Residents living near an Okotoks pickleball court are growing tired of the noise.

Okotokian Rob Burns spoke before town council last week to notify them of the excessive noise coming from the Wilson Street pickleball courts and brought a petition signed by other nearby residents.

His appearance before council came in anticipation of the return of pickleball activities on the court with the arrival of spring.

Burns says the noise has become increasingly agitating over the last few years as pickleball has grown more and more popular.

"I spent over 20 years building my house and creating a nice yard to retire in. It happened to be near tennis courts which did not bother me at all. Two courts would have a maximum of eight players with a soft ball and strung rackets which emit very little noise. It's much different now. People just don't understand that pickleball is on a different level entirely, with a hard plastic ball and a hard racket. The noise signature is much sharper, and it goes on for eight, ten, twelve hours a day."

He says he never makes use of his yard, and the noise makes its way into the house even with the windows closed.

Burns brought with him some literature on the subject, quoting engineer Lance Willis, a Tucson acoustics engineer who claims that any pickleball court within 350 feet of a house would need noise abatement and that any court within 150 feet or less of a residence is "simply impractical."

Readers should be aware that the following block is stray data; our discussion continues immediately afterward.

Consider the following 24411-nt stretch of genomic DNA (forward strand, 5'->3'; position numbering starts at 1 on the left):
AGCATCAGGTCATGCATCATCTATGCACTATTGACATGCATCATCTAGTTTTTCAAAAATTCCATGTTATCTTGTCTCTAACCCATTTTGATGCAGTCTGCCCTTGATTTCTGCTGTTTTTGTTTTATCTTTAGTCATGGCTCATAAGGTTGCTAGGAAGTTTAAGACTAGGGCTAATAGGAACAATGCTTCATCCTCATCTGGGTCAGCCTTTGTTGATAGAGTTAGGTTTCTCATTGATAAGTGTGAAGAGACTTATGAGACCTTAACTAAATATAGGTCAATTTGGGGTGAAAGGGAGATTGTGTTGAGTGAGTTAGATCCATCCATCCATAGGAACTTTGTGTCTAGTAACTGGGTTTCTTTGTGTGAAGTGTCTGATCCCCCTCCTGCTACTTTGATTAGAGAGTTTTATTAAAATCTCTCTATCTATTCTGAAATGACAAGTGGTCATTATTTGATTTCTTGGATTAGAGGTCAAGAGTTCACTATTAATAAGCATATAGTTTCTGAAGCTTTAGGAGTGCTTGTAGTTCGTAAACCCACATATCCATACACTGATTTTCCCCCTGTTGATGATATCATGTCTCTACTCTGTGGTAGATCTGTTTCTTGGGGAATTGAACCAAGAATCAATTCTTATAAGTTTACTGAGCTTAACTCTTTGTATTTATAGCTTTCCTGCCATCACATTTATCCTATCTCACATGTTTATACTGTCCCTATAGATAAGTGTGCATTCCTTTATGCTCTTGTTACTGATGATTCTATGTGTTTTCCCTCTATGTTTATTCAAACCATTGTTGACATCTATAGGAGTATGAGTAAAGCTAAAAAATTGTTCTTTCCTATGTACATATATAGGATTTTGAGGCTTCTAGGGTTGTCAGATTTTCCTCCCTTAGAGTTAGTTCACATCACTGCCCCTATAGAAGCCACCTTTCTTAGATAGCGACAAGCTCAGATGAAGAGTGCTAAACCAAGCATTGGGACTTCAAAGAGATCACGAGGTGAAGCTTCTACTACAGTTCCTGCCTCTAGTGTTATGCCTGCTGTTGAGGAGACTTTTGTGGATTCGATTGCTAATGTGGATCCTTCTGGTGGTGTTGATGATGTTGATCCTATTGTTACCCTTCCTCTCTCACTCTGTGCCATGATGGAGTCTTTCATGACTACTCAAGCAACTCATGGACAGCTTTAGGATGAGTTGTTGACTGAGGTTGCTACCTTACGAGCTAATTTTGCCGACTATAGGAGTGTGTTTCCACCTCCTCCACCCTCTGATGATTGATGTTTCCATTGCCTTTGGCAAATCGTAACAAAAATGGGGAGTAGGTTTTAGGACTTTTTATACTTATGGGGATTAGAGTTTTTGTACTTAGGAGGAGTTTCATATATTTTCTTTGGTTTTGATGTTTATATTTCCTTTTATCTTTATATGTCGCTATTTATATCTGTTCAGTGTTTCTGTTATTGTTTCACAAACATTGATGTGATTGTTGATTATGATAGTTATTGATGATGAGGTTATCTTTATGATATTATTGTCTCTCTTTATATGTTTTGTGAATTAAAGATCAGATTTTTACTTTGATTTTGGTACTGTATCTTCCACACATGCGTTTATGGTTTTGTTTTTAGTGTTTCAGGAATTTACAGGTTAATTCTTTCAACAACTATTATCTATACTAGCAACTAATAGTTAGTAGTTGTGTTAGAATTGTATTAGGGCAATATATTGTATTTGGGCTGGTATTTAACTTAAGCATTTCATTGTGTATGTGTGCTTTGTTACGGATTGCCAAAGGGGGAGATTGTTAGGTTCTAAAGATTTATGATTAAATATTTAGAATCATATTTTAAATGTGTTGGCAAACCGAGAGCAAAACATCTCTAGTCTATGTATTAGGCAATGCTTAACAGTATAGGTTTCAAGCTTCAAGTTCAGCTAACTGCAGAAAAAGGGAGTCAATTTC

He also complained of congestion from parked cars near the courts, leaving little room for residents to back out of their driveway and potentially endangering children.

Burns suggested the town establish courts elsewhere, especially given the growing interest in the sport and "commercial interest" surrounding it.

He urged council to find a way to halt all pickleball activities on the courts and said he'd consider legal action if nothing is done.

"I'm glad to see people having fun, especially older people getting exercise and fresh air and I don't want to hamper recreation, but I can't live with this anymore. We have noise bylaws for a reason and if the town of Okotoks cannot have concrete plans for a more appropriate location for pickleball by August so courts can be ready for next year, I am prepared to initiate a lawsuit. I have talked to a lawyer, but I hope that reason and empathy prevail, and it doesn't come to that. Don't wait for a judge's decision. Prompt action on your part will make a shutdown of this rapidly growing sport unnecessary."

He referenced similar lawsuits surrounding pickleball noise, specifically a case from June of 2022 where a court in Welland, Ontario ruled that six pickleball courts in the town of Niagara-on-the-Lake were violating a noise bylaw.

Later in the meeting, councillor Brent Robinson raised a motion to inquire as to whether or not the town has reviewed the noise generated by pickleball courts to determine if they violate Community Standards Bylaw 19-10 or any other bylaws that might pertain to noise.